Is it really ADHD or just immaturity?

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  Published on Wednesday, 08 March 2017

Is it really ADHD or just immaturity?

Library Home  >  Health, Wellbeing & Nutrition
  Published on Wednesday, 08 March 2017
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Around 3–5 of 100 children in Australia have attention deficit hyperactivity disorder (ADHD). But new research has shown that children who are younger than their peers at school are more likely to be on medication for ADHD.

A data analysis of more than 300,000 children aged between six and 10, undertaken at Curtis University found that those children in the last month of the school year intake "were twice as likely" to receive ADHD medication as compared to those born in the first intake month.

But rather than take this as a sign that younger children are more likely to have ADHD, the study concluded that the more likely explanation is that it is the result of a misdiagnosis due to immaturity.

According to Dr Martin Whitley, from Curtis University, "the most plausible explanation is that teachers provide the evidence for the diagnosis of ADHD, they assess the behaviour of these kids against their peers and they are mistaking age-related immaturity for a psychiatric disorder."

Most children aren't checked for ADHD until they are school aged, but it can be diagnosed from as young as four years old. However, diagnosing ADHD can be difficult. Symptoms are similar to that of anxiety, and post-traumatic stress disorder, and can co-occur with other conditions such as autism.

There is no single test to diagnose ADHD. Rather, ADHD is diagnosed after a person has regularly shown some or all of the symptoms for more than six months. And these symptoms need to be present in different settings.

To avoid a misdiagnosis, Dr Whitley suggests more flexibility towards children starting school is needed: "Allowing parents to decide when their child is ready for school could prevent misdiagnosis."

What is ADHD?

ADHD is a neurobehavioural disorder mostly diagnosed in children. Boys are twice as likely to be diagnosed with ADHD than girls; adults can develop symptoms too. ADHD makes it hard for children to sit still for long periods; they have trouble focusing and often act before they think. Overall, children have problems learning, controlling their behaviour, thinking and/or expressing their feelings.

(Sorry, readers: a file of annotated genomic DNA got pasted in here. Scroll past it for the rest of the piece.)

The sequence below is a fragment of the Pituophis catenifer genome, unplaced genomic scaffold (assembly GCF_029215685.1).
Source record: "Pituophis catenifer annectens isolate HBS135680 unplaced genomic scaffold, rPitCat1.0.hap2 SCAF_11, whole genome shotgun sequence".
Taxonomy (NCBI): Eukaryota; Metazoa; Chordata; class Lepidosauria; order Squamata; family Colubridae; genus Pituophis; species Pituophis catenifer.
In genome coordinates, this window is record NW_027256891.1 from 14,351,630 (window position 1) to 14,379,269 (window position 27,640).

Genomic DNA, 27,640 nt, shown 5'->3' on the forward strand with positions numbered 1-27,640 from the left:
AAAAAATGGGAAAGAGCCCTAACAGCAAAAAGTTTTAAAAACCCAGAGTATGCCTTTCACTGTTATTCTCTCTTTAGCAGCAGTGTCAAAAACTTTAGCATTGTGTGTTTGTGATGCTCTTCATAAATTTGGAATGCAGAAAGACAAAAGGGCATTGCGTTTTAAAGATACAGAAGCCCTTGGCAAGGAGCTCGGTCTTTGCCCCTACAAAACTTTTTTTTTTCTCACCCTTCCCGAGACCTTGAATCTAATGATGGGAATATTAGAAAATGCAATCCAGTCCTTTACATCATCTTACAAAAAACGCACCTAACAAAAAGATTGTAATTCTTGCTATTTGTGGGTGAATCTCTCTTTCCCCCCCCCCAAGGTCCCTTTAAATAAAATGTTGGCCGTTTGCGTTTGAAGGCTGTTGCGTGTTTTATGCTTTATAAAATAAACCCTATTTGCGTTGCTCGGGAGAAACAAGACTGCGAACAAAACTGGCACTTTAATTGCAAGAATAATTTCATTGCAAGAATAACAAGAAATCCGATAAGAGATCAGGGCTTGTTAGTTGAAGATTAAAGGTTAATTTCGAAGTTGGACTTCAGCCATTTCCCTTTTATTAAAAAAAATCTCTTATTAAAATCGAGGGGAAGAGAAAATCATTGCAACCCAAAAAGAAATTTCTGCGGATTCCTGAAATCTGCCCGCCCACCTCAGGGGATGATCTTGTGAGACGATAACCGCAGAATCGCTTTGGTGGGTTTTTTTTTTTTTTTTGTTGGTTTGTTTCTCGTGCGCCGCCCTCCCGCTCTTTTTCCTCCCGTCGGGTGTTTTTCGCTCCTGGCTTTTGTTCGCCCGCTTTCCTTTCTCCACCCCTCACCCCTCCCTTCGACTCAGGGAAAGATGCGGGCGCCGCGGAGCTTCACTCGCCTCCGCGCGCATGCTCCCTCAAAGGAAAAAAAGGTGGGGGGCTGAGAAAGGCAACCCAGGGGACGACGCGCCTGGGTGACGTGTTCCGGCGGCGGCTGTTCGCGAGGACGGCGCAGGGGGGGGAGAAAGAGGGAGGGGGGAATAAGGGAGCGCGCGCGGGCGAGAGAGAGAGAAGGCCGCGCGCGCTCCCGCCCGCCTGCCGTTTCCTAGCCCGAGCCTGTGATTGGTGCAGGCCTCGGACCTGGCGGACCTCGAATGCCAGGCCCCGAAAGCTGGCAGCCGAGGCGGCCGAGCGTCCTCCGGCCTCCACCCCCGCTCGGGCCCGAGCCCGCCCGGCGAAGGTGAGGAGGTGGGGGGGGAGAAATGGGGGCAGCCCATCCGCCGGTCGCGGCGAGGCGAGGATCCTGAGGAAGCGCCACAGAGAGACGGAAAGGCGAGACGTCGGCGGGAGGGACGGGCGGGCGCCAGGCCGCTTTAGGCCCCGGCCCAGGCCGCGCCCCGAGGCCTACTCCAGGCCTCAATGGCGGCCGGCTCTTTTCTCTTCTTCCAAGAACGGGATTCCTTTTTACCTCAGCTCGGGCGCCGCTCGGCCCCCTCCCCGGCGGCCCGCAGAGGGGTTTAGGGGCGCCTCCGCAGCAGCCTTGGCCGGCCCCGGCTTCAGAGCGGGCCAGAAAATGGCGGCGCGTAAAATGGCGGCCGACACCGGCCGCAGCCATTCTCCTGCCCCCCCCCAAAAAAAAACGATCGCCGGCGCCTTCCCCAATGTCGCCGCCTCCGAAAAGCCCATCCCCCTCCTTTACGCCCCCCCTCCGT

Though many children have trouble with these things, in children with ADHD the behaviour is extreme and can have a significant impact on their lives.

There are three types of ADHD:

Combined type: Children have trouble concentrating, they are restless and always on the go.

Inattentive type: Children have trouble remembering instructions, paying attention, concentrating or finishing tasks. Symptoms include:

  • Inability to pay attention
  • Making a lot of 'careless' mistakes
  • Struggling to follow instructions
  • Struggling to finish tasks
  • Being easily distracted
  • Struggling to remember everyday things
  • Don't seem to listen when spoken to
  • Often losing things.

Hyperactive/impulsive type: Children act without thinking and have trouble slowing down. Symptoms include:

  • Fidgeting, or inability to sit still
  • Running and climbing in inappropriate situations
  • On the go constantly
  • Talking a lot
  • Finding it hard to play quietly
  • Struggling to stay seated at the dinner table
  • Being impatient and unable to wait for their turn
  • Interrupting without asking.

ADHD was first mentioned in 1902, but as yet the exact cause of the disorder is unknown.Better Health Victoria suggest contributing factors include:

  • Genetics: some research suggests possible gene mutations may be present.
  • Drugs: the child's mother used nicotine or cocaine during pregnancy.
  • Lead: chronic exposure to low levels of lead may influence behaviour and brain chemistry.
  • Lack of early attachment: if a baby does not bond with their parent or caregiver, or has traumatic experiences related to the attachment, this can contribute to their inattention and hyperactivity.
  • Neurophysiology: which includes differences in brain anatomy, electrical activity and metabolism.

This child care article was last reviewed or updated on Tuesday, 02 February 2021

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